Clayvessel said...

There, but for the grace of God, go I.

Unfortunately, it is entirely possible we will see more and more homeless families. We already are. Cities are making provisions for tent encampments. People are making permanent camps in the mountains around me. Living in campers. It's happening.

It makes me feel I shouldn't take anything for granted.

cndymkr / jean said...

I know you're supposed to feel better when you go out and help someone in need. For me it has the opposite effect. I get more upset and feel so ineffective. The world needs people like you, I hope you go back. For my part, I'll be cheering you on and helping out behind the scenes.

Anonymous said...

Yes, it is up to them...but often they need a hand to hold along the way.

I agree with Clayvessel, we are already seeing greater numbers of desperate people - and more coming. (People who thought that they would never be in these type of situations.)

We have to hold on to one another right now. It can happen to any of us at any time.

Renovation Therapy said...

thank you for taking care of them, every bit helps.

Leila said...

You are a good neighbor.

Anonymous said...

I volunteered at a transitional home for mothers and children for a couple of years. The children amazed me. My heart broke for them and all they'd been through and had yet to go through... but most of them were still open and ready to engage. The women... sigh. That was heartbreaking to see the different situations that brought them to that place. While there were similarities a lot of the time... their stories really were unique. Sometimes I think when you serve the least of these it changes you more than it changes them. You just cannot walk away untouched. It is so hard when you wish that you could do more than you can.

Jenni said...

The choice really is up to them. We can help ease the burden a little for a while, but in the end, their success will depend upon the choice they make and how determined they are to succeed. It's painful to realize that there is only so much help you can give, and that people must ultimately make the decision on their own. Of course, I'm not just talking about homeless people. In fact, this post made me think of two people I care about, still with roofs over their heads, but feeling just as lost and hopeless for other reasons.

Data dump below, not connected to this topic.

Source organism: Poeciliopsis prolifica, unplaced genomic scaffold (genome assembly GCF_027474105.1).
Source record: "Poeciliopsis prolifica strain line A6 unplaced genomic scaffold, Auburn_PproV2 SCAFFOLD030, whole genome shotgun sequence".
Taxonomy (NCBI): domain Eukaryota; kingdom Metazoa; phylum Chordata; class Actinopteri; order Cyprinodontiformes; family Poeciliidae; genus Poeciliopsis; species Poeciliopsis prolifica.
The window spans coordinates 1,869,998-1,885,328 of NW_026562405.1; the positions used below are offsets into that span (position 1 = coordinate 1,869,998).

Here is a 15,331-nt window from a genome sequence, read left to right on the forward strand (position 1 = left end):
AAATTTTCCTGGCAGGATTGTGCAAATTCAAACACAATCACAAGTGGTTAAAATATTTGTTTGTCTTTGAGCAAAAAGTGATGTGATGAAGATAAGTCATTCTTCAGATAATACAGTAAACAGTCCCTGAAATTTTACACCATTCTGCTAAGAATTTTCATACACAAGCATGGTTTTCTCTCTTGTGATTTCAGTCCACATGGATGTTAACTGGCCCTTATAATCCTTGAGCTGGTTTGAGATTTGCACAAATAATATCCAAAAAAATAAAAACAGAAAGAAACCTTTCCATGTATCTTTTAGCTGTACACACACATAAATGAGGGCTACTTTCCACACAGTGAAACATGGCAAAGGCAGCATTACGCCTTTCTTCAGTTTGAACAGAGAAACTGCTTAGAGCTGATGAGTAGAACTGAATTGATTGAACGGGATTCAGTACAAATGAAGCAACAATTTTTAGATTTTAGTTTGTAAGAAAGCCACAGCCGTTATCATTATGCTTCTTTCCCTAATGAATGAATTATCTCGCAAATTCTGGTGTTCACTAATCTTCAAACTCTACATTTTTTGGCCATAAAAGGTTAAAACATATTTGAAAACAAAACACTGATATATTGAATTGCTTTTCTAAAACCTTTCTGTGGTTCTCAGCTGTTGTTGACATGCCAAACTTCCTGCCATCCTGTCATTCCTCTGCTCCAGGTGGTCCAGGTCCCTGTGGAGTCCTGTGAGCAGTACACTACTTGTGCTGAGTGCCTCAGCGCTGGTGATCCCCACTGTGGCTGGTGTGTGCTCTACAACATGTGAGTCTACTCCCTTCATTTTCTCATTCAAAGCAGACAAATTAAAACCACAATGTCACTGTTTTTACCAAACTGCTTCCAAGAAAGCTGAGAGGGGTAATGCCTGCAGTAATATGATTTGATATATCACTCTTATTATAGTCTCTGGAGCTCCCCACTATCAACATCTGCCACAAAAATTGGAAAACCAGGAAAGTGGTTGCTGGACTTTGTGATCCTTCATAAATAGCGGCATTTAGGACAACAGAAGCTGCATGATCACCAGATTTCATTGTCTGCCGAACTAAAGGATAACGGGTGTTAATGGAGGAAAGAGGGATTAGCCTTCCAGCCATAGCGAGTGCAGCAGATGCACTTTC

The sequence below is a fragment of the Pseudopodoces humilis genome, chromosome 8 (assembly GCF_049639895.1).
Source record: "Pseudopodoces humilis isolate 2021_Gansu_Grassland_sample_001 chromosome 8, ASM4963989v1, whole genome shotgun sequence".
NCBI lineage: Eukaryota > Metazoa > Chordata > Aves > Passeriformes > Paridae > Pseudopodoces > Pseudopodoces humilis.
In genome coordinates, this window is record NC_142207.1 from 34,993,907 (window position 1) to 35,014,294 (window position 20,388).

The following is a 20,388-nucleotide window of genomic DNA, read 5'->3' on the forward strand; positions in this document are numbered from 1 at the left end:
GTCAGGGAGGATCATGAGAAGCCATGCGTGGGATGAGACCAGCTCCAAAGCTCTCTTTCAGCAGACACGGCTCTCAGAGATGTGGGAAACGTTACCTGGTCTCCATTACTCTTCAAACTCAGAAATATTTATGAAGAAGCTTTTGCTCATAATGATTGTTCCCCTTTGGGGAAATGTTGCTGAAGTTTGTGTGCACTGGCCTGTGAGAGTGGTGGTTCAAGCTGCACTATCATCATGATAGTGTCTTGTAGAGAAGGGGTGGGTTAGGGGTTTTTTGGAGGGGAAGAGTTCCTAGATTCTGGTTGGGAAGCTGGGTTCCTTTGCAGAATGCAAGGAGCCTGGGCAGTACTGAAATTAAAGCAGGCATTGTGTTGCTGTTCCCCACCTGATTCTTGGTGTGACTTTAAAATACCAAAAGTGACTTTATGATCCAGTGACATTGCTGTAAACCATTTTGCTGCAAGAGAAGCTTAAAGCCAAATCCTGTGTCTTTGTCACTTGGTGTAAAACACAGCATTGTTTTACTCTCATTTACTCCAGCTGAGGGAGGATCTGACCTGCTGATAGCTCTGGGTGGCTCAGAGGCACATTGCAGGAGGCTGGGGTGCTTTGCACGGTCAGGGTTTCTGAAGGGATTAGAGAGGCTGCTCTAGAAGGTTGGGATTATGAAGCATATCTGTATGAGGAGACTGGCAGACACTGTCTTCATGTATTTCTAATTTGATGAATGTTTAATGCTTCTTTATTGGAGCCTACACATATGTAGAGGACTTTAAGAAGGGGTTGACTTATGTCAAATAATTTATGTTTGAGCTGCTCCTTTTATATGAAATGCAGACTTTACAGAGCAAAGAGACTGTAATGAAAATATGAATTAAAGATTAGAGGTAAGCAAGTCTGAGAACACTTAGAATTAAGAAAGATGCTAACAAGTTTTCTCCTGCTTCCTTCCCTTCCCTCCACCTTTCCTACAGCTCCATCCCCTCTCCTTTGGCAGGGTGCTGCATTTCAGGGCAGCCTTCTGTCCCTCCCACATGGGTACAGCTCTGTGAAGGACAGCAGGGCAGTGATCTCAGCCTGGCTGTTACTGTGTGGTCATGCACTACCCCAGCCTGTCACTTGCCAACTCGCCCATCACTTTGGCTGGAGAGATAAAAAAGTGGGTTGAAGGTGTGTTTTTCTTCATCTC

Whatever the situation, I think it's important to do what we can to show people that we love them and are there to help where we can. I think just the knowledge that there are people who care and that they can turn to is a ray of hope for people in desperate circumstances. Without hope, there's no desire to change or move forward. You offering just a glimmer of hope and a little understanding could make all the difference for someone.

April, you have such a wonderful, caring heart. Thank you for doing what you can to make a difference in people's lives and writing about it so that we might be inspired to do the same. I'm sure your presence was a huge blessing for these families.

jennygirltherat said...

Our community just started a Family Promise program this year. Our church hosted in February for the first time. I had the same sense of reigning in my impulse to fix everything for everybody. I have to just take a deep breath and think, what needs doing right now?
Its hard to not want to be a miracle worker.

muddywaters said...

Great post. It gave me a spiritual kick in the seat of my pants.

North Dakota Family and General Practice said...

April,Good for you for stepping out of your comfort zone. Good for you for being burdened to help the less fortunate, even if you may feel it's not enough, or there's so little that' actually up to you. You may be the only person who has really listened to that woman's story in a really long time. God bless you, and thank you for being willing to be God's hands, if even for a small task.